Massachusetts Police Department Caught Lying to Bury Public Record


Massachusetts Police Department Caught Lying to Bury Public Record

Co-authored with PINAC writer Andrew Quemere

For a year and a half, the Quincy Police Department in Massachusetts has cited dubious and flat-out false reasons to deny a resident access to a police report she made about her neighbor urinating in public. In spite of the police department’s best efforts to block the request, however, we obtained a copy through unofficial means and are publishing it.

It’s impossible to say why Quincy police don’t want the report released, but it’s clear that the department’s brass didn’t want Dianne Kane-McGunigle to have the document. It may have to do with the fact that the public urinator is a local celebrity (who was not charged with a crime), and the police didn’t want to be seen as giving a celebrity special treatment.

Another possibility is sheer vindictiveness: Kane-McGunigle’s husband, former Quincy police officer Joseph McGunigle, was suing the department for wrongful termination at the time the report was made (the lawsuit has since been dismissed, but is being appealed).

Police Chief Paul Keenan and Captain John Dougan, both of whom were involved in denying the report’s release, were named as defendants in McGunigle’s lawsuit.

A third possibility is that the Massachusetts police department was embarrassed by the report, which shows that one of its sergeants has a poor grasp of both the First Amendment and state law.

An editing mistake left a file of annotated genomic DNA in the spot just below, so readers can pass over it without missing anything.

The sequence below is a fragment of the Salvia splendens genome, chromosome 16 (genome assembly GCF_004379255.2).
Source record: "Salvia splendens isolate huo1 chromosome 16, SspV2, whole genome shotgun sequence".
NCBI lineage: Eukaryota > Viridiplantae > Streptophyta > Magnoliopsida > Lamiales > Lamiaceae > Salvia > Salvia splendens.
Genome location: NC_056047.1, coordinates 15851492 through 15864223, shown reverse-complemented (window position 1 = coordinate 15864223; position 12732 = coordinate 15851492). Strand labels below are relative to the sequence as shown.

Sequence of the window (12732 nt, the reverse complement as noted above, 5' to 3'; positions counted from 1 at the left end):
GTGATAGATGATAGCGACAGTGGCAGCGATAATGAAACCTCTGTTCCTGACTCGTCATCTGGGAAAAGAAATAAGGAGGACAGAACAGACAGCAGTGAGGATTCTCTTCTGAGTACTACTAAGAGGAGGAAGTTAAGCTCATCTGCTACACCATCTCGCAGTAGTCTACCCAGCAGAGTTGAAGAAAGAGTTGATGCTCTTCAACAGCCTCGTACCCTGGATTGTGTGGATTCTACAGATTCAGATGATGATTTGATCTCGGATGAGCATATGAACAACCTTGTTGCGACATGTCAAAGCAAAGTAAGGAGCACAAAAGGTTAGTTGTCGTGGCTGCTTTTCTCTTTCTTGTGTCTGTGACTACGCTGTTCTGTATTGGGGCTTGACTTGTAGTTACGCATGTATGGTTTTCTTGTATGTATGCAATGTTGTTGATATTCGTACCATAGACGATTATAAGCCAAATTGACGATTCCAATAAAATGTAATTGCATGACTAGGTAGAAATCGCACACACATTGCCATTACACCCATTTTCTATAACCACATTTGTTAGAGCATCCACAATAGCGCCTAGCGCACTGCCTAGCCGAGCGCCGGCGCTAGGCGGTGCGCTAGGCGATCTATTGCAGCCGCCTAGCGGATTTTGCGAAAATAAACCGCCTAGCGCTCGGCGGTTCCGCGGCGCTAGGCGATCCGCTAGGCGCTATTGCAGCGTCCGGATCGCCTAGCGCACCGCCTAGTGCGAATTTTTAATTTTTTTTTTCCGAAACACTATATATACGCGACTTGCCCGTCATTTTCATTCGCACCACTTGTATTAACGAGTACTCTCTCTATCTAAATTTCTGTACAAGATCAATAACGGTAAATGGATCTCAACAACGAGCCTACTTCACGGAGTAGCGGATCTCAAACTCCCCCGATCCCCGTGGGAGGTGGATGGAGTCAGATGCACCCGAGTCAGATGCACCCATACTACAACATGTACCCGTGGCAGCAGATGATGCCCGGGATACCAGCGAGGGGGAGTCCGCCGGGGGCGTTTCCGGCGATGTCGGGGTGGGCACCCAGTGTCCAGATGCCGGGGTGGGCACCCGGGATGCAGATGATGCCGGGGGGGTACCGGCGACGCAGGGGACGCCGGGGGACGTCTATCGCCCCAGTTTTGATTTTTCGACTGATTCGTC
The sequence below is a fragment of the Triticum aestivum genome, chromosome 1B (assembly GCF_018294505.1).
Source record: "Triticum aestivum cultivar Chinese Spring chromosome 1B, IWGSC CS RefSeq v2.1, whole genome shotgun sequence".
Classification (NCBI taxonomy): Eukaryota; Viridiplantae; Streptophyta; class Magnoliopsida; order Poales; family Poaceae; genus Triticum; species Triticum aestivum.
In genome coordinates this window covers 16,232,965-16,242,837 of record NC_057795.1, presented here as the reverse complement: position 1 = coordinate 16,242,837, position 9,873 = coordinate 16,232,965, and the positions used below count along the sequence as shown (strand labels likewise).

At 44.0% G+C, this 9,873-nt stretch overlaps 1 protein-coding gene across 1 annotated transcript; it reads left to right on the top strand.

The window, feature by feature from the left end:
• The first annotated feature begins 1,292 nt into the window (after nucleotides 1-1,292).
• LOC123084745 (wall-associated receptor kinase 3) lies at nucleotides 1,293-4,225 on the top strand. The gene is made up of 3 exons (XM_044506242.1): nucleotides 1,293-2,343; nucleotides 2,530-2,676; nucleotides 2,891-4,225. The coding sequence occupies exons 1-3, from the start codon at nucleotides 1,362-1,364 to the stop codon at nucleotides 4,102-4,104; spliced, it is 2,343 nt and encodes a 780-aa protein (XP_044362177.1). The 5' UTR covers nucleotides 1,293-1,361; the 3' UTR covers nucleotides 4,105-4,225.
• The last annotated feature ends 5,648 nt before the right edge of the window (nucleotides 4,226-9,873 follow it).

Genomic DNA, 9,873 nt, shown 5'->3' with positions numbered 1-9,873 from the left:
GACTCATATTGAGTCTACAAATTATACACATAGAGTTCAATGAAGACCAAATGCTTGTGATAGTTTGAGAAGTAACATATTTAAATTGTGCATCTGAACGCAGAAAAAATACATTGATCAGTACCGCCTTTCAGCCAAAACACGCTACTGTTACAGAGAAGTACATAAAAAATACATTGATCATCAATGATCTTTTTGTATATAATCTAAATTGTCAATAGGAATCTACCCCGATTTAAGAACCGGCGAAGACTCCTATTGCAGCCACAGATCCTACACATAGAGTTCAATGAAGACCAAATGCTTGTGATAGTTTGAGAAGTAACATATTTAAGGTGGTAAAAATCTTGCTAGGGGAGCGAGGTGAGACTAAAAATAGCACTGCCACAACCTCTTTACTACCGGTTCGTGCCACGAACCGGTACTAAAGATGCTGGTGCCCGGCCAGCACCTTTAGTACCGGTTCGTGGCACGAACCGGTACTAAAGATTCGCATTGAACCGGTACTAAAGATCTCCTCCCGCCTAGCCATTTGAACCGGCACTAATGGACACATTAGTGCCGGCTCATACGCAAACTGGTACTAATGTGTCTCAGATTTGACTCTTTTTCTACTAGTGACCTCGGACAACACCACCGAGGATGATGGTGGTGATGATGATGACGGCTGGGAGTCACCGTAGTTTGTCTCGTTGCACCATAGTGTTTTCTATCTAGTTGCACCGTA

When Kane-McGunigle reported the incident on a public beach across the street from her home on September 16, 2014, she offered to provide the cops with a video that she recorded of the incident. According to Kane-McGunigle, Sergeant James McNeil responded to her report by incorrectly telling her that video recording someone in public is illegal, while also dismissing the behavior by saying, “If you gotta go, you gotta go.”

Her account is confirmed by McNeil’s report, which states, “After advising McGunigle of the legality of videotaping taping [sic] an unsuspecting individual I interviewed her more indeptly [sic] … After hearing McGunigle’s version of events [I] again advis[ed] her against videotaping individuals.”

The report makes it pretty clear that in addition to being a poor writer, McNeil did not understand state law, which only criminalizessurreptitious audio recording of conversations. Kane-McGunigle’s video was not made secretively and does not contain audio.

McNeil spoke to the urinator, who copped to doing the deed, but said that his age and an unspecified medical condition necessitated not waiting to use a toilet. McNeil instructed him not to do it again, but decided that no crime had been committed because there was “no illicit intent.” The incident was filed as noncriminal the next day, according to the incident report.

We are not naming the urinator because we are focusing on the public records denial, which in our view, is a much more heinous crime than a senior citizen relieving himself in public, thinking nobody was watching.

On September 25, 2014, Kane-McGunigle attempted to get a copy of the report she’d filed. Her attempt led to Captain Anthony DiBona leaving her a voicemail the next day, denying her a copy of the document. “I checked into it, and they’re not releasing this report because it’s under investigation technically, and anything that has any sexual innuendos we generally don’t—actually never—release anyway,” he said.

But the report didn’t contain any “sexual innuendos” (which isn’t even a legally valid reason for withholding a public record). And the incident wasn’t under investigation either.